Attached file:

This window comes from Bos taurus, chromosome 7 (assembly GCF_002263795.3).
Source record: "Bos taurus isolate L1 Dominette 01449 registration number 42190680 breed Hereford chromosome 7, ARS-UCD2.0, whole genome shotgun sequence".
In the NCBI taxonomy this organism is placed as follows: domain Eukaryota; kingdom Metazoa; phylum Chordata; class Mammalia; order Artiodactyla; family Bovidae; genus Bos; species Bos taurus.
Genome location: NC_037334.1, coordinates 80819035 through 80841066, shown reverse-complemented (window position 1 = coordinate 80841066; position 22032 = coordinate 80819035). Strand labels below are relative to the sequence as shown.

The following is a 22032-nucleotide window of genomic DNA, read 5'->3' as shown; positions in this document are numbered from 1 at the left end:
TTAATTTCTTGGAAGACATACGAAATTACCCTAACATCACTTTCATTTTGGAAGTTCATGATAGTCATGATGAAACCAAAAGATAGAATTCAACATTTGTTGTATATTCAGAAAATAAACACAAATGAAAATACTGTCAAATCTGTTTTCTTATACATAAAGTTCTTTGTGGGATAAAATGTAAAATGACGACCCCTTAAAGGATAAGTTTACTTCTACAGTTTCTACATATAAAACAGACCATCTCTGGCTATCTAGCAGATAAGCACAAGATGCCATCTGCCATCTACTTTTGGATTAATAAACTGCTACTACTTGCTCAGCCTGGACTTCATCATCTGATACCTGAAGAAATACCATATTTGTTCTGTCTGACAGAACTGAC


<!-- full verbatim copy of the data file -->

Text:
This window comes from Bos taurus, chromosome 7 (assembly GCF_002263795.3).
Source record: "Bos taurus isolate L1 Dominette 01449 registration number 42190680 breed Hereford chromosome 7, ARS-UCD2.0, whole genome shotgun sequence".
In the NCBI taxonomy this organism is placed as follows: domain Eukaryota; kingdom Metazoa; phylum Chordata; class Mammalia; order Artiodactyla; family Bovidae; genus Bos; species Bos taurus.
Genome location: NC_037334.1, coordinates 80819035 through 80841066, shown reverse-complemented (window position 1 = coordinate 80841066; position 22032 = coordinate 80819035). Strand labels below are relative to the sequence as shown.

The following is a 22032-nucleotide window of genomic DNA, read 5'->3' as shown; positions in this document are numbered from 1 at the left end:
TTAATTTCTTGGAAGACATACGAAATTACCCTAACATCACTTTCATTTTGGAAGTTCATGATAGTCATGATGAAACCAAAAGATAGAATTCAACATTTGTTGTATATTCAGAAAATAAACACAAATGAAAATACTGTCAAATCTGTTTTCTTATACATAAAGTTCTTTGTGGGATAAAATGTAAAATGACGACCCCTTAAAGGATAAGTTTACTTCTACAGTTTCTACATATAAAACAGACCATCTCTGGCTATCTAGCAGATAAGCACAAGATGCCATCTGCCATCTACTTTTGGATTAATAAACTGCTACTACTTGCTCAGCCTGGACTTCATCATCTGATACCTGAAGAAATACCATATTTGTTCTGTCTGACAGAACTGAC